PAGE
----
AO: So let’s look at the solo stuff you’re doing at the moment. When you’re writing, do you sit down and go ‘I’m feeling like an F minor sort of mood’? I find songwriting so fascinating, because I’ve written a couple of songs in my life, on guitar. And everything I play is like ‘G, D, E minor, C.’ Like ‘Got my four chords – ‘
GF: ‘And here we go.’ Yeah.
AO: And if I’m trying to play a song that’s in, like A, I’ll be like ‘Pop it in G! Stick a capo on and we’ll be fine!’
AO: So I’m so fascinated by musicians’ brains, and that ability to know what chord should happen next.
GF: Yeah, totally. I think, when it comes to writing a song in a particular key, I think if you write a song on guitar, and you can’t really play guitar, then it always ends up being in the open chords. So it’ll always be a C or a G or a D or an E. Or an A.
AO: So, not barre chords?
GF: Yeah, that’s what I mean. Open, so you’re not barreing them. Whereas on piano, I’ll just be tinkering around, and I’ll hit a chord, or I’ll hit a melody and it just resonates with you, I guess. I guess it’s similar to photography. You’re looking around, you’re looking around, and depending on where you are, and what you’ve done today, different things will strike you. And you’ll go ‘Hey, that looks fucking great, I’m going to take a photo of that.’ ‘That moved me, somehow.’ It’s a real kind of sporadic thing. There’s no logic to it. Just whatever you’re feeling on a particular day. And something that I’ve discovered recently is the sounds – and this is the beauty of having a program like Logic, I can plug Logic into that little box there, and plug an electric guitar into that box, and I’ve got all these different sounds. So I can do different amps and different pedals, stuff that would cost me tens of thousands of dollars to buy in analogue, I’ve now got the digital version for three hundred bucks. All this stuff. And different sounds will make you feel different things. Like, a bassline will sound really crap if you’re playing a ballad and it’s really blown out and distorted. But if you’re going ‘doonga doonga doonga doonga doonk’ then it sounds really plodding and energetic, and so the song that you write will end up being like that, you know?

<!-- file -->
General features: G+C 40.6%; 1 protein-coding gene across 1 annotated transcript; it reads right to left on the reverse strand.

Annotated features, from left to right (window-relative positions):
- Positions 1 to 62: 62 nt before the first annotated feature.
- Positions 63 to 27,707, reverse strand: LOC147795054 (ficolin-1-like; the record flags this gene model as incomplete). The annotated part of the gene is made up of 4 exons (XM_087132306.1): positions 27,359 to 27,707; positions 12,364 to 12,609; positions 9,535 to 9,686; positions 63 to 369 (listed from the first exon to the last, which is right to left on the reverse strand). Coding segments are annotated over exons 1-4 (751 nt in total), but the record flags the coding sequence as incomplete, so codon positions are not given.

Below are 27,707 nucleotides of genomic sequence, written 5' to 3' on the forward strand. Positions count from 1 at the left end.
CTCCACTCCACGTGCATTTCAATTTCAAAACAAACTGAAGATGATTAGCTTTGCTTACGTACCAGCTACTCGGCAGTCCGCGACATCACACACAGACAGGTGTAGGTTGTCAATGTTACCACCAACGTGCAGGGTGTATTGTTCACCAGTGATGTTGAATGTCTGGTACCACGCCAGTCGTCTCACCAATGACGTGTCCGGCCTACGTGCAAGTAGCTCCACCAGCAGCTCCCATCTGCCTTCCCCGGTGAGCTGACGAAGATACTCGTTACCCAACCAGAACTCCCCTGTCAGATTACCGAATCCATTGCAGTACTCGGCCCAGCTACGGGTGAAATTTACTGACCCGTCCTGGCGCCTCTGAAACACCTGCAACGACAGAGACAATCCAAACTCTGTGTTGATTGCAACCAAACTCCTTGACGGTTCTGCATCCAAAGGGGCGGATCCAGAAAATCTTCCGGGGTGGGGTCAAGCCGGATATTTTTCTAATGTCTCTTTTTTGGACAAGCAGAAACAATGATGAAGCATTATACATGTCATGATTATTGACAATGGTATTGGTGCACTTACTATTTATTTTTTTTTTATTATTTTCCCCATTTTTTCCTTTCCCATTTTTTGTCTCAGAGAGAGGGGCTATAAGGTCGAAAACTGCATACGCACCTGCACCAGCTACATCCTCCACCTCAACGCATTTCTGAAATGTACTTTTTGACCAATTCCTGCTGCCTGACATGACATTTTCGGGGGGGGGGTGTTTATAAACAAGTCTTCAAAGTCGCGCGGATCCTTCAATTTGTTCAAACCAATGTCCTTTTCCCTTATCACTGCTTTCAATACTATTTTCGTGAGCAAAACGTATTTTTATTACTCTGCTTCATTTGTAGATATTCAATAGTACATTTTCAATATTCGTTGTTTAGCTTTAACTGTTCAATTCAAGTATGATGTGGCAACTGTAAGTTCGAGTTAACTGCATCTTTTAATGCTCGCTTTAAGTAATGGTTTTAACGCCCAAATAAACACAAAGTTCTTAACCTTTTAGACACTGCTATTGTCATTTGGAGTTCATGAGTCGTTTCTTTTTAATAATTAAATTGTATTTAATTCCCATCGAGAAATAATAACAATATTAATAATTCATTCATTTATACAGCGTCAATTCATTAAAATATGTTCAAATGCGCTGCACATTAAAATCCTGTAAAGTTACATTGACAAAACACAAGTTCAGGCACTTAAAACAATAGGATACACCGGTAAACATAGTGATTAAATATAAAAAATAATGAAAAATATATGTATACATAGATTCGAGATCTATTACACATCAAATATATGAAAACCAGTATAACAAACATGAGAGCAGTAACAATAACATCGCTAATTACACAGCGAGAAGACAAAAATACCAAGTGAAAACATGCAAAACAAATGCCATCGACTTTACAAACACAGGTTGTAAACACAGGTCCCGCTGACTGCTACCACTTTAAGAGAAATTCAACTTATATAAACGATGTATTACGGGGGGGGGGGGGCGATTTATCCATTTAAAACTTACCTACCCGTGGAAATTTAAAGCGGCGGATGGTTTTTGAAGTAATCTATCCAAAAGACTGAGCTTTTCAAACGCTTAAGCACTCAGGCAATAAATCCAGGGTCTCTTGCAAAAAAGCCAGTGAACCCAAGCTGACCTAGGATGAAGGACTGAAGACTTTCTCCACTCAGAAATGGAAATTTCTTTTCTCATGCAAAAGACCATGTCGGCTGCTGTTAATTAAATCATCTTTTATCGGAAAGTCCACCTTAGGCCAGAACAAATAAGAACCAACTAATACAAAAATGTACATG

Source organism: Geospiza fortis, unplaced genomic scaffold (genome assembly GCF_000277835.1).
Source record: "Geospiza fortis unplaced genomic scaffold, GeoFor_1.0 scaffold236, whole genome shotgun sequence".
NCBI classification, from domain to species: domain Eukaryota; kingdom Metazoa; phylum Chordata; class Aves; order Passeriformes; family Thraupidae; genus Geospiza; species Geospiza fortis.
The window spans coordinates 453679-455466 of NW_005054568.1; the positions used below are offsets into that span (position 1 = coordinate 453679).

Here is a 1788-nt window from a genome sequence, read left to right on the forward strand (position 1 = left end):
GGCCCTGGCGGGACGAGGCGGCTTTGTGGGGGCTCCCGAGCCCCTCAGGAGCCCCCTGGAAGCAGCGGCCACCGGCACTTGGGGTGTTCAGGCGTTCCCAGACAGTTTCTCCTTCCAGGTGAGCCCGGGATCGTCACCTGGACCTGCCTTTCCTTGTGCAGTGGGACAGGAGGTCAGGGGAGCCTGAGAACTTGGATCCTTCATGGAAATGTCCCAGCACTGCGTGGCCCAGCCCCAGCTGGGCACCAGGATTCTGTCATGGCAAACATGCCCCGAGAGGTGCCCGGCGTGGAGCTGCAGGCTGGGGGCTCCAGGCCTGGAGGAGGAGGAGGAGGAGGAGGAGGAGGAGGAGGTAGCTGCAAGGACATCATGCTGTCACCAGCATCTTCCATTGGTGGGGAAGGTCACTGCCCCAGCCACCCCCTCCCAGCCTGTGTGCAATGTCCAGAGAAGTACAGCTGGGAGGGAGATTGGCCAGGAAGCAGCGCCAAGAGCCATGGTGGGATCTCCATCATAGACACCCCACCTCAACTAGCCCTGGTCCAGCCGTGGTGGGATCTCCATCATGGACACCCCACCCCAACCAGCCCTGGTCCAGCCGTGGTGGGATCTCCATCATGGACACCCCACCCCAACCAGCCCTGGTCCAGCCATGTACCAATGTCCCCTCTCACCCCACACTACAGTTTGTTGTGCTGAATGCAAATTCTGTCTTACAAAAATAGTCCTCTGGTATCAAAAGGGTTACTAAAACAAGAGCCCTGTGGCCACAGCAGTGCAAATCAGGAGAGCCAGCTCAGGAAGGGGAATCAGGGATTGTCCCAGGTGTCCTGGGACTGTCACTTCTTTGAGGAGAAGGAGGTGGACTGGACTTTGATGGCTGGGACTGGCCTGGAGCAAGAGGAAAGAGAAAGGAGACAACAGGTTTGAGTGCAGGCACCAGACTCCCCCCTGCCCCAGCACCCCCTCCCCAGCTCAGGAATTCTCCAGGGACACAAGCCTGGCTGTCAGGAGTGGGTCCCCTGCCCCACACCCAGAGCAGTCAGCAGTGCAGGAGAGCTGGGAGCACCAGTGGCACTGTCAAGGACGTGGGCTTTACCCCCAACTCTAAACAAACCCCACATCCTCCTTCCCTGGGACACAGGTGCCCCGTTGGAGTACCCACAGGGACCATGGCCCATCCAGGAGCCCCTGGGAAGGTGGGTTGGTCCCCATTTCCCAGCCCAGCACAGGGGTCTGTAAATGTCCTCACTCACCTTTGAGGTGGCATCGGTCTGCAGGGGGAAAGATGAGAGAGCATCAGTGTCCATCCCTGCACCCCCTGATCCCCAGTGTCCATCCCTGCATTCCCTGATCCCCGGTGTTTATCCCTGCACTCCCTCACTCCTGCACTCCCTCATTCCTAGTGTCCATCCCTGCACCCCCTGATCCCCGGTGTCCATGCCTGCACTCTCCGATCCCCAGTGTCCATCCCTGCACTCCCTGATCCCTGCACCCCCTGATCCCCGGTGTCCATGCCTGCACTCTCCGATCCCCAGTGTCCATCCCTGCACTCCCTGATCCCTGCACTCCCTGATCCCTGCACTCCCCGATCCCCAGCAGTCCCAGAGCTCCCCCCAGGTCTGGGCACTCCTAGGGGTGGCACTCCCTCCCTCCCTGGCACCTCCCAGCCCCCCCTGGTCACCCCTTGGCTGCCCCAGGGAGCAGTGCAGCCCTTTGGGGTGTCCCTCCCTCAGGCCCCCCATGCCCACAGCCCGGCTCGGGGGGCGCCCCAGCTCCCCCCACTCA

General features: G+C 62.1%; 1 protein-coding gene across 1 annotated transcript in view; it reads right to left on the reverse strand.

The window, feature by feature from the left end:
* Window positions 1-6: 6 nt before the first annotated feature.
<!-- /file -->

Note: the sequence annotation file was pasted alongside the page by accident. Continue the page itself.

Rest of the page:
AO: When you’re writing in the context of a band, is it the case that there are one or two people who are primarily writing the songs for Twin Beasts, and then everyone else is like ‘Oh, and I could do this on my instrument’?
GF: Yeah, that’s exactly how it happens. So there’s three principal songwriters in Twin Beasts – Dan, me and Steve. And then Bez is an incredible guitarist, and he’s like an instrumentalist. He’s just really good at getting sounds and hearing ideas and if you say to him ‘Oh, can you play something like this?’, nine times out of ten, he’s come back and do something even better than you imagined. And so everyone puts in what they can. But yeah, there’s three songwriters. And it usually happens that someone will bring an idea, either a finished song, or verse-chorus-prechorus-bridge, just those elements, and we’ll chuck it into the band, and everyone will learn, and it’ll sound really shit for a long time –
GF: That’s just the way it goes, because everyone has to learn their parts, and own them. And then it’ll start sounding really good, and then you can start to do fine tuning, and start arranging it the way that is going to get the message across the best.
AO: Of the songs that people bring in, those embryonic ideas, how many of those ideas end up being completed songs? What percentage are just thrown on the floor?